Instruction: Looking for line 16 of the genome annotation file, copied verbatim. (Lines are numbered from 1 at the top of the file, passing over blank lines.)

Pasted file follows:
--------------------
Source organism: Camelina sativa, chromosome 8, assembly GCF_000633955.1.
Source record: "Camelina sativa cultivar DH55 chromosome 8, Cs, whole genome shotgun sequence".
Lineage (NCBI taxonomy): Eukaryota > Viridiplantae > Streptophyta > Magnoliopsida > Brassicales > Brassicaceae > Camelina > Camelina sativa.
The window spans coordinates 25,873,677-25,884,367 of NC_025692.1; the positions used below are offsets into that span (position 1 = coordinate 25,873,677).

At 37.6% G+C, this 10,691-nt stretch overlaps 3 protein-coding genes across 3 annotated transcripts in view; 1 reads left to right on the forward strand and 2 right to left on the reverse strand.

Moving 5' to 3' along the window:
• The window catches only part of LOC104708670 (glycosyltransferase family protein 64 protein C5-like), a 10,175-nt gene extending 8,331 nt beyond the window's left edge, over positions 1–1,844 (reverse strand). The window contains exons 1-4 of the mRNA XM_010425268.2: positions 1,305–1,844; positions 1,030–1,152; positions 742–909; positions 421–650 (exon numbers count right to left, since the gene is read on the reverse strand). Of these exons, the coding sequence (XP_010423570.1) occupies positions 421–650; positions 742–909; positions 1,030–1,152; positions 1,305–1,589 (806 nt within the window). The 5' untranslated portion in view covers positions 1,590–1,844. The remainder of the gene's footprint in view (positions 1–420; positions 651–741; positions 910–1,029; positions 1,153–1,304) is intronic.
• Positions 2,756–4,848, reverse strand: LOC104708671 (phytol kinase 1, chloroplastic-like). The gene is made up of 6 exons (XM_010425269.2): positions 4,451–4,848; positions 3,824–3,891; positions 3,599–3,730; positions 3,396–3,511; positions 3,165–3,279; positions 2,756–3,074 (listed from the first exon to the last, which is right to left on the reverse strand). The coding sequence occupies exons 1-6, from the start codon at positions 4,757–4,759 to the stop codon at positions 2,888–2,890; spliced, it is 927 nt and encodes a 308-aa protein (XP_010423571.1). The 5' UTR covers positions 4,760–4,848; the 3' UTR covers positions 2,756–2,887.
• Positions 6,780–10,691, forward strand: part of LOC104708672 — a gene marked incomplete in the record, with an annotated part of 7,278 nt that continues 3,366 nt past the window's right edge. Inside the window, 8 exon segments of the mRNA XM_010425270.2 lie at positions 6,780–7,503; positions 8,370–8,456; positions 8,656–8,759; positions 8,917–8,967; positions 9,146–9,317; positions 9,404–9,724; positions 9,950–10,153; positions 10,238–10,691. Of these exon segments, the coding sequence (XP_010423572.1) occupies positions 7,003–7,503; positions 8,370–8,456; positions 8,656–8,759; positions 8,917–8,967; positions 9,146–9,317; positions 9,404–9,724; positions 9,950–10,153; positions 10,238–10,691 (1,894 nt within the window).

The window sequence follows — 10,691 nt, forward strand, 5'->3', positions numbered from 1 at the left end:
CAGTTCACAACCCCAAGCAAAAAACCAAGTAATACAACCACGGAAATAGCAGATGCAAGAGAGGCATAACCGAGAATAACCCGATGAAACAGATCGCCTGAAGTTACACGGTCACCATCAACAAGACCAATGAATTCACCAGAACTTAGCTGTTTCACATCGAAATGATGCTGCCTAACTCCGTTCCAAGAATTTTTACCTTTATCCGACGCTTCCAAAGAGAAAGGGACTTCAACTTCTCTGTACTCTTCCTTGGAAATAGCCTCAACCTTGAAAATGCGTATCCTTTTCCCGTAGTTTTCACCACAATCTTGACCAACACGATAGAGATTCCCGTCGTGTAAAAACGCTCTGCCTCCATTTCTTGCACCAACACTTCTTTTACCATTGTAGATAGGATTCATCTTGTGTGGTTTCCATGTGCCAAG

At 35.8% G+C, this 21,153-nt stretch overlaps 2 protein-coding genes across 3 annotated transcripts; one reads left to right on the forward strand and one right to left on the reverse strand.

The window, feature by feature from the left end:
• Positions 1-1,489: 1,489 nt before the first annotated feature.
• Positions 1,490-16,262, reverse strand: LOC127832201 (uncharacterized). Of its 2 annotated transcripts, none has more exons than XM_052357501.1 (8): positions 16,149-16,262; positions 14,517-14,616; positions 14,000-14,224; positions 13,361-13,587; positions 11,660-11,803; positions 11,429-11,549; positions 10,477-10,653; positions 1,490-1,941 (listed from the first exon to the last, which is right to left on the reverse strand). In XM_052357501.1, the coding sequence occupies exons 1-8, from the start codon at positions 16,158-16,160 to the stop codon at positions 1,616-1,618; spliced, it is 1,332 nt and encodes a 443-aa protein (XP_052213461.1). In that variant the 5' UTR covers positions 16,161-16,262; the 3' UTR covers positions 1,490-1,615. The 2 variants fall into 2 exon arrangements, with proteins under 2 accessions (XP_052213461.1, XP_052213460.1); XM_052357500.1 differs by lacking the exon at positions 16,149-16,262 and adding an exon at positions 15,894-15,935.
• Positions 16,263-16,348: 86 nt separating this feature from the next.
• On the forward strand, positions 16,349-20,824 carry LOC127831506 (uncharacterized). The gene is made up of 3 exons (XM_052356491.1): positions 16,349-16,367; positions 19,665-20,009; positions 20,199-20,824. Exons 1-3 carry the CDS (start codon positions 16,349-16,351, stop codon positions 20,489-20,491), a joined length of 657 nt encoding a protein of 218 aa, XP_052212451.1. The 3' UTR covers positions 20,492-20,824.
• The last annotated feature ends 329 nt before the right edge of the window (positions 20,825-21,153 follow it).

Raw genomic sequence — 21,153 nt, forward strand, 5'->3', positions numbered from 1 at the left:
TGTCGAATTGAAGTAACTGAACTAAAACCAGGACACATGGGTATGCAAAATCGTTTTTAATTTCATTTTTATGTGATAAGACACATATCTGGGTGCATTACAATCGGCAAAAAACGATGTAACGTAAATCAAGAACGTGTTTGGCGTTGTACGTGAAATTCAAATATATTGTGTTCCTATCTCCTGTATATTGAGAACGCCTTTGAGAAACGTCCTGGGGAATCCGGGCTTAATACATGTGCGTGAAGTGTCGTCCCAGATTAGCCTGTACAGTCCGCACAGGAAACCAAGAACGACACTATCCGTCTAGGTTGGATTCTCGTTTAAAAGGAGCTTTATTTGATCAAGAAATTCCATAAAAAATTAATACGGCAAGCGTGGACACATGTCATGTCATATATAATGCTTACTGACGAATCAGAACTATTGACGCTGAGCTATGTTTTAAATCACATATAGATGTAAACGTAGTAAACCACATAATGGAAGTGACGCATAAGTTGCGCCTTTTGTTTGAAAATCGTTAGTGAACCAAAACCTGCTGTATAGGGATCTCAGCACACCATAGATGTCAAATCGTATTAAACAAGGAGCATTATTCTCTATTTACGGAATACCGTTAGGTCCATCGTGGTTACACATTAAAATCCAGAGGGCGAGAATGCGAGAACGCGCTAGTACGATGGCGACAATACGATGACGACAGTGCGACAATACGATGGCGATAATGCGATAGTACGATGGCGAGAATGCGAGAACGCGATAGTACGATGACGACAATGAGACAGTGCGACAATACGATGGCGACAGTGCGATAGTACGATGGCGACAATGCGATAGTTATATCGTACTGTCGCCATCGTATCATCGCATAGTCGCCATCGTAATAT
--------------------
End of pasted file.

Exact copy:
• Positions 16,263-16,348: 86 nt separating this feature from the next.